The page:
Of course the last sentence isn’t true. The author is Maggie Stiefvater. And Spirit Animals is a series. As Hunted answers some questions, many mysteries remain unsolved, new quandaries have appeared and…..well, let’s just say the reader will be ecstatic to know that Blood Ties (Spirit Animals #3) is available.

Reviewed by jv poore, February 2015.

Book Reviews: The Wife, the Maid, and the Mistress by Ariel Lawhorn and Hollow City by Ransom Riggs

The Wife, the Maid, and the MistressThe Wife, the Maid, and the Mistress
Ariel Lawhorn
Doubleday, January 2014
ISBN 978-0-385-53762-9
Hardcover

The Wife, the Maid, and the Mistress by Ariel Lawhon is one of the best novels I’ve recently read.

Lawhon brilliantly reconstructs a real-life mystery – the unsolved disappearance of Judge Joseph Crater in 1930. She does this through the eyes of his wife, their maid, and his mistress.

Lawhon jumps back and forth between 1930 and 1969, when the judge’s aging wife Stella Crater meets with the detective who had then been investigating Crater’s disappearance. They meet at Club Abbey, once a famous speakeasy during the Jazz Age. Every year since his disappearance, Stella Crater salutes her husband with a glass of Whiskey: “Good luck, Joe, wherever you are.”

The main part of the novel takes place in 1930s New York City and Lawhon paints a vividly entertaining picture of the time, complete with dancing girls and mobsters – the infamous Owney Madden is just one.

The tales of Stella, the wife, Maria, the maid, and Ritzi, the mistress, are skilfully intertwined, showing their complex relationships with each other and the judge leading up to his disappearance.

As a reader, I was so drawn to each of the women, which is a testament to Lawhon’s skill, since not much is known about the actual historical figures Stella, Maria, and Ritzi. Lawhon crafted wonderful, believable characters in an enticing setting.

The Wife, the Maid, and the Mistress is a page-turner and I highly recommend it.

Reviewed by Anika Abbate, March 2014.

~~~~~~~~~~~~~~~~~~~~~~~~~~~~~~~~~~~~~~~~~~~~~

Hollow CityHollow City
The Second Novel of Miss Peregrine’s Peculiar Children
Ransom Riggs
Quirk Books, January 2014
ISBN 978-1-59474-612-3
Hardcover

Ransom Riggs‘s 2011 debut novel, Miss Peregrine’s Home for Peculiar Children , began as a multi-media exercise. A collector of vintage black and white photographs, Riggs drew inspiration from found pictures of unknown children, who became the bizarre and magical characters in his novel. From this starting point, Riggs spun the tale of Jacob Portman, a lonely, discontented American teenager who travels to Wales to investigate mysterious photographs left behind by his dying grandfather. There, he discovers the titular home and its inhabitants, along with supernatural wonders – and horrors – that he has never imagined.

Uniquely, Miss Peregrine contains reproductions of the photographs that inspired the story. In the print edition, each picture is laid out on a page after the detailed verbal description of the images it contains. Because of this presentation, Miss Peregrine‘s readers had the chance to absorb the written description, imagine it for themselves, then turn the page and see the picture that inspired the passage. The result was a uniquely inventive reading experience that left audiences clamoring for more.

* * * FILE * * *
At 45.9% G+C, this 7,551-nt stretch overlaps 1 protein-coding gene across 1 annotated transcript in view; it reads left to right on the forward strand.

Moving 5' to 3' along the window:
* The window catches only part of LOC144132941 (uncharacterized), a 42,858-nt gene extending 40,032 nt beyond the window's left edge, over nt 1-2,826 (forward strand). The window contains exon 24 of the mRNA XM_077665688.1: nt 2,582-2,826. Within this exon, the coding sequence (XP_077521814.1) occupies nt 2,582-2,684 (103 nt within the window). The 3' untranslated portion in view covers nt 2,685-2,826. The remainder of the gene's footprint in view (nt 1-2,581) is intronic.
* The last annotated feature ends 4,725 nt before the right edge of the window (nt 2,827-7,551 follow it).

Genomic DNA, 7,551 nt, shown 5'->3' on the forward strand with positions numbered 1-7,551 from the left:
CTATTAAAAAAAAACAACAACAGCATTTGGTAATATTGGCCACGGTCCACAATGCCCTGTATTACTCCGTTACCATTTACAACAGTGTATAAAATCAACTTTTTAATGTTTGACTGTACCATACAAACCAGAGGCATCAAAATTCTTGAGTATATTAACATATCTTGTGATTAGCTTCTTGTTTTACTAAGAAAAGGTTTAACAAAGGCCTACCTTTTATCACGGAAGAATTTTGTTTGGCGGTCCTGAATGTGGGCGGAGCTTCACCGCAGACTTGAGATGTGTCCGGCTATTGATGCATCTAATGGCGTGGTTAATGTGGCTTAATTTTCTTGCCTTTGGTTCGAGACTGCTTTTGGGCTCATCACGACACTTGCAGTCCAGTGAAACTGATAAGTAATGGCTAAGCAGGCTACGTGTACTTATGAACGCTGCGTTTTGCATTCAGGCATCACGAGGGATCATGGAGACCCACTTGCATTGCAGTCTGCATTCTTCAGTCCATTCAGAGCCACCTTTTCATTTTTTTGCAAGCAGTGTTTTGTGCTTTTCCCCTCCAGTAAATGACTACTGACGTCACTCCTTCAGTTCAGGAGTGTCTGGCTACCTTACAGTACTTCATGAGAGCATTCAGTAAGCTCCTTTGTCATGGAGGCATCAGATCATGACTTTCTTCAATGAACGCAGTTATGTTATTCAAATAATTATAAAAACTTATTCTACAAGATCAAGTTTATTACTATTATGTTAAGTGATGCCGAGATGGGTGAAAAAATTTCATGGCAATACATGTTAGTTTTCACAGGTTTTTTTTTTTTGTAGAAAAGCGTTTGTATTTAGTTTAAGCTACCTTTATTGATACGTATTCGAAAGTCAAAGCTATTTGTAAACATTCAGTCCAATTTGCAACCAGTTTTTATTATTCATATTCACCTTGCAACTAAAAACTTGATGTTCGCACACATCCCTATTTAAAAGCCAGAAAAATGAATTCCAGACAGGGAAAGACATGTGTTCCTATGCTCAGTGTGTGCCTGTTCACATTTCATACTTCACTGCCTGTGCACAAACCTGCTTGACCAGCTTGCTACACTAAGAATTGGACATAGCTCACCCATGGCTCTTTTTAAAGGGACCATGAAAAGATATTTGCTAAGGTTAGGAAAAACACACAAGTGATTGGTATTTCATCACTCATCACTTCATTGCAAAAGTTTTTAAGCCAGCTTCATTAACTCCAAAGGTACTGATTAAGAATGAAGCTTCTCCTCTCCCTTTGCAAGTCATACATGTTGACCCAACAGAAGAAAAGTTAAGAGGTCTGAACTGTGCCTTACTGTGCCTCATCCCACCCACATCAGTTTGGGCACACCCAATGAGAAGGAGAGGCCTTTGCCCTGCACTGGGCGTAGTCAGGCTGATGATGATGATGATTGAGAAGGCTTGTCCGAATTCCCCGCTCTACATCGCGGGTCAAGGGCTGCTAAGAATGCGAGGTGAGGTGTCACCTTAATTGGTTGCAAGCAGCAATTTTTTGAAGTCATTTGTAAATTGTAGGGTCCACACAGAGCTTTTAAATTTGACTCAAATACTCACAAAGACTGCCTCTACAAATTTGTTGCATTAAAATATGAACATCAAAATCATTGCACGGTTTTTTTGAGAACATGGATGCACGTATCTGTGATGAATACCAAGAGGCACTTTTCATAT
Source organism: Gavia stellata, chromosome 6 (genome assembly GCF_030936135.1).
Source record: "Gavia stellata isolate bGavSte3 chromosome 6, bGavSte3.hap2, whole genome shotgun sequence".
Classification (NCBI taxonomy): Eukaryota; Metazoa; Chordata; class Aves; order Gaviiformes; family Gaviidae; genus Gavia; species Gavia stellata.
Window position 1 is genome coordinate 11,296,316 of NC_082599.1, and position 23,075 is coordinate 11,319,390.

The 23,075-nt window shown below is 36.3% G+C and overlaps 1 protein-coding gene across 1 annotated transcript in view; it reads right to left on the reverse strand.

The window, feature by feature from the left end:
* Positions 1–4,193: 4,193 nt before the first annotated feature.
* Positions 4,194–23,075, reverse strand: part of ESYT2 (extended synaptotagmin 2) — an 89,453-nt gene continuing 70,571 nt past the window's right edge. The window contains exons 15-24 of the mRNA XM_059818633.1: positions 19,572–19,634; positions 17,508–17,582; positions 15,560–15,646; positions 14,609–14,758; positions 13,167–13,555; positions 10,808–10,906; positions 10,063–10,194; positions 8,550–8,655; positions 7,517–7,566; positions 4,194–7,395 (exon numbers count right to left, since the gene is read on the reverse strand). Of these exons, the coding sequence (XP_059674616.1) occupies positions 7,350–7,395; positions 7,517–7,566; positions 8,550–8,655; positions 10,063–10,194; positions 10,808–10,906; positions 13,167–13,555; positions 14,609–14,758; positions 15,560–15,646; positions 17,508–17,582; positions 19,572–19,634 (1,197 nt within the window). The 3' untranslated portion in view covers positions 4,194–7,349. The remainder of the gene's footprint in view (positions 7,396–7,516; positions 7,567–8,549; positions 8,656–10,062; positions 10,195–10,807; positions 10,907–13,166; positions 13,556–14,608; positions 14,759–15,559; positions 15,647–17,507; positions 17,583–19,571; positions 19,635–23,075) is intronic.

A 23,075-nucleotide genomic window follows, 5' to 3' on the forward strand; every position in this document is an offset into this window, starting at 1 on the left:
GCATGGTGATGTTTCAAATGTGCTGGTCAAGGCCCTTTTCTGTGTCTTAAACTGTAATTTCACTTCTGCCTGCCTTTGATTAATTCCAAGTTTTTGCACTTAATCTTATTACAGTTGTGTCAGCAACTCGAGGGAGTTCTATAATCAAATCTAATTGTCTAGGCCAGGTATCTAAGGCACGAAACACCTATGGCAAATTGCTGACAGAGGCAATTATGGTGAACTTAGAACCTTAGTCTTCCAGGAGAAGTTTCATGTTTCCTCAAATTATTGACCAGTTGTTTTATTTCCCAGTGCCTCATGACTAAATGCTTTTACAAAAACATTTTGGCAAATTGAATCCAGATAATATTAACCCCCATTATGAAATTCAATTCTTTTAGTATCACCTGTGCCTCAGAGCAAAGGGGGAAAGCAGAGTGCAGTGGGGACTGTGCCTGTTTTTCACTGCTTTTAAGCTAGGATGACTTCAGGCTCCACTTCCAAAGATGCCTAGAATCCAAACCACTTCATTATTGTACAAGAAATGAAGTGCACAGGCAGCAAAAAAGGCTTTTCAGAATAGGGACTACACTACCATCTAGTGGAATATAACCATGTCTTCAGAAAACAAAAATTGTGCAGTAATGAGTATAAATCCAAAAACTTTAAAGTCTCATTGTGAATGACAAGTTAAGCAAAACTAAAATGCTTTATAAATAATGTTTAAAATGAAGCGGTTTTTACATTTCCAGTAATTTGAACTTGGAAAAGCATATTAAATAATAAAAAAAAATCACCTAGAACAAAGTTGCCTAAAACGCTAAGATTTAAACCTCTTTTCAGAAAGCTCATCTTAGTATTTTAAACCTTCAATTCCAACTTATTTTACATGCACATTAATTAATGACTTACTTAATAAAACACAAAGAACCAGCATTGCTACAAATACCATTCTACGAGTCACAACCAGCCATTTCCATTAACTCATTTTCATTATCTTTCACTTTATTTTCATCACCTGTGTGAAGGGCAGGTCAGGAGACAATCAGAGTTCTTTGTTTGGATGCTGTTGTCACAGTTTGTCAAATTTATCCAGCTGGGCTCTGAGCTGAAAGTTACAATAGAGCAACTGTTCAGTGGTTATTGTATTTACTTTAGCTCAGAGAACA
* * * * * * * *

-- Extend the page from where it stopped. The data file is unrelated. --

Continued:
In Hollow City, Riggs revisits the world of the peculiar children. The sequel picks up exactly where the first novel left off, with Jacob and his companions fleeing the monstrous wights and hollows who want to devour them. This time, they are without the guidance of their guardian Miss Peregrine, who has been transformed into a bird. The children must then go on a mission to restore her to her natural form. In the traditions of quest fantasy, the characters encounter new friends and foes, and many bizarre and terrible obstacles, along their way. Once again, these adventures are accompanied by photographs – of sad clowns, bombed-out-cathedrals, and in one memorable case, a dog wearing aviator goggles and smoking a pipe.

Hollow City is the second book of a projected trilogy, and it has some of the structural problems associated with middle chapters. The plot is essentially concerned with getting the characters from point A to point B, and it piles on new problems and complications without really resolving any. Furthermore, the central conceit of the series – the relation of the story to the found images – sometimes feels more forced and less organic to the story that it did in the first novel.

At its best moments, though, Hollow City gives readers a spellbinding good time. Riggs writes rich, stylish prose, and he has created a memorable cast of characters. Jacob is an appealing narrator, flawed but wrestling honestly with his fears and weaknesses. Emma Bloom, the hot-tempered leader of the peculiars, functions as Jacob’s “love interest,” but she’s also a forceful and competent heroine in her own right. These characters and their many companions should be relatable not only to the older children and teens who are Riggs‘s primary audience, but to the many adult readers who have learned to appreciate today’s Young Adult fiction.

Overall, Hollow City does not always feel as fresh or as thrilling as its predecessor. However, it is by any standard a worthy follow-up, and people who loved the first book will not be disappointed.

Recommended.

Reviewed by Caroline Pruett, March 2014.